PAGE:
As the deliberate underdevelopment of selected areas continues apace, anti-systemic ‘rogue’ states may multiply — Nepal could well be the next to join the list, if its ruthless Maoist guerrillas take Khatmandhu in the near future. The potential of complex global movements such as Islamic fundamentalism is open-ended. The likelihood of large-scale terrorism, with casualties in the thousands or upwards rather than the hundreds or so due to the late Timothy McVeigh, will become all but inevitable. Water scarcity will become an overwhelming geopolitical consideration.

For all these reasons and more — not least the prospect of a global economic depression coincident with the above phenomena — large-scale war may present itself as a recourse for the power blocs.

In the lead-up to such developments, one might anticipate a political crackdown across the Western/global Northern world: something more than the piecemeal attacks on the separation of powers and the presumption of innocence that occurs today — an actual suspension of the liberal political order. The technical mechanisms are all in place: the CCTV cameras which have been introduced in the ‘war on crime’; the facial-recognition software that makes their operation autonomous; the interlinked databases which will make surveillance total. The cultural mechanisms are in place as well. The tabloid media, year on year increases the pitch of persecution and paranoia, and has added the anti-globalisation movement to its roll-call. The ‘new’ Labour parties in Britain and Australia, and the US Democrats, have cued themselves into this political style and willingly contort themselves into a variety of illiberal positions to accommodate the rhetoric. Right-wing parties have ventured into the territory of deep reaction in order to retain some form of political branding. Lip-service to the liberal political sphere is now universal — actual defence of it, rare. The missile shield above, the surveillance state below — rogue states, rogue groups and rogue persons will all be dealt with.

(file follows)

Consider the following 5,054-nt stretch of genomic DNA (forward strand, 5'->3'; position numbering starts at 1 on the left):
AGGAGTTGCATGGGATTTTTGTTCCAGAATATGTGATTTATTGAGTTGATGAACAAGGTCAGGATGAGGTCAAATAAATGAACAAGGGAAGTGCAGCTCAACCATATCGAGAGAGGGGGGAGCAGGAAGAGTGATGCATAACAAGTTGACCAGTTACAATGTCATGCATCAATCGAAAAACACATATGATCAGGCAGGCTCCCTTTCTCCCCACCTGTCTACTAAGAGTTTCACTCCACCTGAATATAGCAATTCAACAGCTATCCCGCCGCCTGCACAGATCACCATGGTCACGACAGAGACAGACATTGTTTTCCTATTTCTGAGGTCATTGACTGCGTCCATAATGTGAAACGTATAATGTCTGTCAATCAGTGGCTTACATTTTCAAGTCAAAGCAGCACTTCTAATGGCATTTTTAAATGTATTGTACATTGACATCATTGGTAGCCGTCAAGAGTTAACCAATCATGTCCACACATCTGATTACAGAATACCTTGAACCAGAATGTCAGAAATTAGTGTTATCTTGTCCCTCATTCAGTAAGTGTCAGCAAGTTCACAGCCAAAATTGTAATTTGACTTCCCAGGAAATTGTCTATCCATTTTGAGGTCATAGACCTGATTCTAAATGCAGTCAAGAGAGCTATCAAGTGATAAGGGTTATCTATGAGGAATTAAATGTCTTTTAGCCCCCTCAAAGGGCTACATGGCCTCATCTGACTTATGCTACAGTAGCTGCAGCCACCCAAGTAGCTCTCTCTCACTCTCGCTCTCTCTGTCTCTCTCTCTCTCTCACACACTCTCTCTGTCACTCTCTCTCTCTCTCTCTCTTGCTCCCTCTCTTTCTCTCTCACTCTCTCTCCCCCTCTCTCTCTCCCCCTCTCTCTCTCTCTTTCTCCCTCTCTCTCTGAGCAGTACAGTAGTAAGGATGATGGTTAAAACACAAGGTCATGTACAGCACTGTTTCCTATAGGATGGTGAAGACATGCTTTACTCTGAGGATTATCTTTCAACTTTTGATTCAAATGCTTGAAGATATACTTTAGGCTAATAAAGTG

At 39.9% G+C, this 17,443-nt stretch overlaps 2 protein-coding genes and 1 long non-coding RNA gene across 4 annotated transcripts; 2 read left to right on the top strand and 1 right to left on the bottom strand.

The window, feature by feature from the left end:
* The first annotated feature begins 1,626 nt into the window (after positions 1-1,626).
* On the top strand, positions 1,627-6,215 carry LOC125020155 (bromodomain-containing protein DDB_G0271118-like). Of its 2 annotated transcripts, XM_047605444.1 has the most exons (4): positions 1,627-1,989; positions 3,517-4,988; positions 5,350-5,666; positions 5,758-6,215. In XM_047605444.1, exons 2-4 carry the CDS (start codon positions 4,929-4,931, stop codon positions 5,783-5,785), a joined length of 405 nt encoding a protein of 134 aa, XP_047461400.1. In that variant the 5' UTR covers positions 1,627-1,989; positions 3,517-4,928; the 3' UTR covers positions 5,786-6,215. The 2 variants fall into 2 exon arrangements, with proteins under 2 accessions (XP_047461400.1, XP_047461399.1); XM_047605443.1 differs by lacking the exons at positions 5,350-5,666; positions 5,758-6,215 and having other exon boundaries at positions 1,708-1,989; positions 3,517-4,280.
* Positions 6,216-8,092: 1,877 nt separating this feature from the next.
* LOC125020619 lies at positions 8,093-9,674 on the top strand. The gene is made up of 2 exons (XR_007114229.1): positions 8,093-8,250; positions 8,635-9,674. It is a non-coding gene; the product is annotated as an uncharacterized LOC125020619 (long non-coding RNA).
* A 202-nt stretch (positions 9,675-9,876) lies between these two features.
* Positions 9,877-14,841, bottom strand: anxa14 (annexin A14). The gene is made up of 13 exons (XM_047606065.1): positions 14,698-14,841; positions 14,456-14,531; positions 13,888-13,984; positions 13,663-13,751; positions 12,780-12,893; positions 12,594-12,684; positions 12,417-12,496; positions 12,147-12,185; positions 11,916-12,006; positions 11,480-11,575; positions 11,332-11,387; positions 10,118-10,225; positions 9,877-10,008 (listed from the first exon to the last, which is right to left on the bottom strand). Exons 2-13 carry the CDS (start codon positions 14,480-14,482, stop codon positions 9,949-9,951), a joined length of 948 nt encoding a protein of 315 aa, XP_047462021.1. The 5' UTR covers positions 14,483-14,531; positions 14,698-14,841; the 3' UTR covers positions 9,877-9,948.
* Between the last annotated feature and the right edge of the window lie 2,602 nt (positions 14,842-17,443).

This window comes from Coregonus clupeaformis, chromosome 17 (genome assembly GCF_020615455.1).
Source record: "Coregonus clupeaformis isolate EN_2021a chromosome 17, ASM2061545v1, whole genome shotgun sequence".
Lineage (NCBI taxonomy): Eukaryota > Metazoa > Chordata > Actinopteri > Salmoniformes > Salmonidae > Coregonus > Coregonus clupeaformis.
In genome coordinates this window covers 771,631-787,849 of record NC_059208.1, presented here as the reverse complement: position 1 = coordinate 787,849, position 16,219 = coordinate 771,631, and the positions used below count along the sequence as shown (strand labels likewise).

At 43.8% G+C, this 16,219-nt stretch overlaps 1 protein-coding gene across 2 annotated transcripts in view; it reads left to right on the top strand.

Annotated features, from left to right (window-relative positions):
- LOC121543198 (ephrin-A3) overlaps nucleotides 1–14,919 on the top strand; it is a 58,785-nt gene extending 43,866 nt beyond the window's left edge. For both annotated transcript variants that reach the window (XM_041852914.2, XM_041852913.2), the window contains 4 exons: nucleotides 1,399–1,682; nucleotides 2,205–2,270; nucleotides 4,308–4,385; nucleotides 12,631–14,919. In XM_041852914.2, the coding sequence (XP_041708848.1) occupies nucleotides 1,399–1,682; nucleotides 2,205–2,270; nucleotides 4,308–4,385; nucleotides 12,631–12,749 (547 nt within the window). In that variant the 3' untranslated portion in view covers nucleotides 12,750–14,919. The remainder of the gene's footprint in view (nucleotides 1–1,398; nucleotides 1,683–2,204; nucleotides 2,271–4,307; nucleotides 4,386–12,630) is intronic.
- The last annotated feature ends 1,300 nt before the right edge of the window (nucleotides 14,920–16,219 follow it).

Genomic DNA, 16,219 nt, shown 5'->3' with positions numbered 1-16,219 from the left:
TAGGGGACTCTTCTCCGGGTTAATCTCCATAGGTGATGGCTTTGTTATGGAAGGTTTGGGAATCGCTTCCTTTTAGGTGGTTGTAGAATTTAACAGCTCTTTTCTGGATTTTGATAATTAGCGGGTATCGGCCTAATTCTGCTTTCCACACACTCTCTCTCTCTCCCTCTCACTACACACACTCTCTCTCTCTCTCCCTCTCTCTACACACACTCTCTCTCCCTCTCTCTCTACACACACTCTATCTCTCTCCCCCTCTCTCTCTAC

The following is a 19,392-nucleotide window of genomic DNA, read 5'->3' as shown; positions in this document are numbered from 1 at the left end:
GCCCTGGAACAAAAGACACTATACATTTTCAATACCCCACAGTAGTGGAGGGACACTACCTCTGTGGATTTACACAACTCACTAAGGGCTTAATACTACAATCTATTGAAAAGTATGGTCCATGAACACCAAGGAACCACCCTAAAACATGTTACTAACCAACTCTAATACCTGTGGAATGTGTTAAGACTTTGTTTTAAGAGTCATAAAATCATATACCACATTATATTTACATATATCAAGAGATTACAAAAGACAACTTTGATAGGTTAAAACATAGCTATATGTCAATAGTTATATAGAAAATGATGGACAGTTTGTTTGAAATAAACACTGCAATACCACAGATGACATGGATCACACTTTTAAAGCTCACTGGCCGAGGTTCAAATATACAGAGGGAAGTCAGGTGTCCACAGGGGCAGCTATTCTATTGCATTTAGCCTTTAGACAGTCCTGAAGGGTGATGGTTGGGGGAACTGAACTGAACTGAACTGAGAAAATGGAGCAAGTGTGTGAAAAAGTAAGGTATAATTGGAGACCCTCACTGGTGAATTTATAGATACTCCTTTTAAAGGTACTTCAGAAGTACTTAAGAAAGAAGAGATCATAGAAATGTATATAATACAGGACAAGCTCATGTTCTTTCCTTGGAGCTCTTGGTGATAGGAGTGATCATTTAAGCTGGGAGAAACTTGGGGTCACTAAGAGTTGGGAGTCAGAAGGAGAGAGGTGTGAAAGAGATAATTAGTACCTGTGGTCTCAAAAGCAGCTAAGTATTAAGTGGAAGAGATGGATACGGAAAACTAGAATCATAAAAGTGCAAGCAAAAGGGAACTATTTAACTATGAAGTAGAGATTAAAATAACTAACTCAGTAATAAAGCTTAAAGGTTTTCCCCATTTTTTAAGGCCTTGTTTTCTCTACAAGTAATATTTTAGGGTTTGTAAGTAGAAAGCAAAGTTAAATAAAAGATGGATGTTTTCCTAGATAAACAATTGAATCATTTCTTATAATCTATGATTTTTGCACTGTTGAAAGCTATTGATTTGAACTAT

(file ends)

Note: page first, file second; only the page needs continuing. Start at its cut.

Clearly many authorities are gearing up for this. There is every sign that their patience with the ‘anti-globalisation’ movement is exhausted. Having believed that the Seattle demonstrations marked a highpoint of the movement, they were faced with a protest double or even triple that size in Genoa. Even conservative estimates put the turn-out at a minimum of 100,000. Having already resorted to scheduling large meetings of these ‘open’ institutions in closed states such as Qatar (the absurdity of which makes for bad publicity) or on the internet (which left them open to being hacked into) the Genoa G8 meeting retreated to a walled-off zone of the city.

Nothing could be more symbolic of the deep-structure of globalisation — quite aside from the fact that the wall was built of shipping containers, perhaps the key technological innovation responsible for the global economy. Nor is there any doubt that the fortification process will continue. The numbers attending such protests are now on such a scale that they could begin to spark continuing protests and the establishment of zones of autonomy after the conference itself has departed. Had ten, or fifty, protestors rather than one been killed in Genoa, what sort of cycle of response and counter-response would have been initiated?